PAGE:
Edison Brimming with Indian Culture

By Candace Kelley

If you visit the movie theater in Edison, you can see a Johnny Depp movie or the latest Bollywood release. And the concession stand has popcorn and Samosas, a popular Indian pastry. The township is brimming with Indian food, clothing and music.

It’s a place Neerod Upadahyah calls home. He says he wouldn’t be anywhere else in the U.S. mixing spices and making Indian delights, but right here.

A trip to the grocery store means locals can easily pick up ingredients imported right from India to make traditional dishes — and preserve their culture.

“Most of us have our own houses where because we feel that’s where our kids can grow up and have the same communal things that we have,” said Sirisha Tummala.

The town’s population is 100,000 and Indians make up 25 percent. Little India — here in the center of town on Oak Tree Road — a place that makes many residents feel at home.

“All Indians know about Oak Tree because if they want to buy Indian, they come to Oak Tree, like see the dresses, the beautiful dresses,” said Lakshmi Sudha.

The community saw major growth in 1965 when a new immigration law allowed more people to come to the United States from countries outside of Europe.

Chandrkant Patel chairs the Indian Business Association, right next door to Edison in Iselin. He says the rows of stores with dazzling dresses built up slowly and that 25 years ago, there were just 10 Indian stores that lined this popular street.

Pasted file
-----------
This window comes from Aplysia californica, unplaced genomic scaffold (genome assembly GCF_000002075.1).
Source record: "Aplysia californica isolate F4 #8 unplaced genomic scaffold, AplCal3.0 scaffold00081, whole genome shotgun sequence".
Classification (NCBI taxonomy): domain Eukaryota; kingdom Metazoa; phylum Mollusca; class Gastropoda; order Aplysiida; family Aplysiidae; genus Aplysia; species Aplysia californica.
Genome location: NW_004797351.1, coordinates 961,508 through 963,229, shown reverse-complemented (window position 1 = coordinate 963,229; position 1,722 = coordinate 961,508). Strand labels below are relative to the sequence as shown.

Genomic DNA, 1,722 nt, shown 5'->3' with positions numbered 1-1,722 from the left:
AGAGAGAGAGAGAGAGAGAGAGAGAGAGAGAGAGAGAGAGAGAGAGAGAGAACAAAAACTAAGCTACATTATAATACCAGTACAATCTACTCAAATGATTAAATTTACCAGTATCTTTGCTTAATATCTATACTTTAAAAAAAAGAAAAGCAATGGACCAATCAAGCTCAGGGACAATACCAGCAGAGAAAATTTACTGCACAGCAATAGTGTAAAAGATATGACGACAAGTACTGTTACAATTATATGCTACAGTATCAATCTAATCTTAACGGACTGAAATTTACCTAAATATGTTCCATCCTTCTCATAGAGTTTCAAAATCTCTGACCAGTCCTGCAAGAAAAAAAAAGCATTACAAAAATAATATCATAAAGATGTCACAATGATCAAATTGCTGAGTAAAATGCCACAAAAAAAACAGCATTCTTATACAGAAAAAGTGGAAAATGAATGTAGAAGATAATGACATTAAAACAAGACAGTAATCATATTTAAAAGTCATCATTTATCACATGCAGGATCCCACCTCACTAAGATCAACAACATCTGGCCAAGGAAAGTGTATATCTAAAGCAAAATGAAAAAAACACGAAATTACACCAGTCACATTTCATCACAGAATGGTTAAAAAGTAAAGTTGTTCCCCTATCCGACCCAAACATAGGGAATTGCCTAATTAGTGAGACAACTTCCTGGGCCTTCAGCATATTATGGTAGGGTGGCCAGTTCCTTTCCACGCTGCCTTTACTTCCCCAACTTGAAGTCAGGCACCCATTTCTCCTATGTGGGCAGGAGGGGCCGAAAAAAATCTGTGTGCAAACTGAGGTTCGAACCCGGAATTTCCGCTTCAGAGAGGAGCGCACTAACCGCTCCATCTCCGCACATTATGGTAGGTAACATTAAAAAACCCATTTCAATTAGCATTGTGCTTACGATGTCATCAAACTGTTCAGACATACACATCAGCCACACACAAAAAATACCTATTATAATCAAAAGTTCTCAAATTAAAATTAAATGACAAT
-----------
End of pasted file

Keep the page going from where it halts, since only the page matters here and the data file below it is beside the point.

“That time for three or four years, we had a lot of struggles, we do in this area, because very bad area at that time. Lots of bars, and lots of gangs,” Patel said.

But he and others took a chance and built up the community by purchasing shops at a time when malls were becoming increasingly popular. Oak Tree Road and surrounding areas are thriving with more than 400 Indian-owned businesses.

Back then, he says it was difficult for some of the locals to accept the influx of Indians and he and others fought racial discrimination. While they still fight against being marginalized, he says Edison and surrounding areas are much friendlier.

Those we spoke to say that back home in India, everyone knows about Edison, New Jersey because Indians changed the town’s culture. And this community is now part of their history.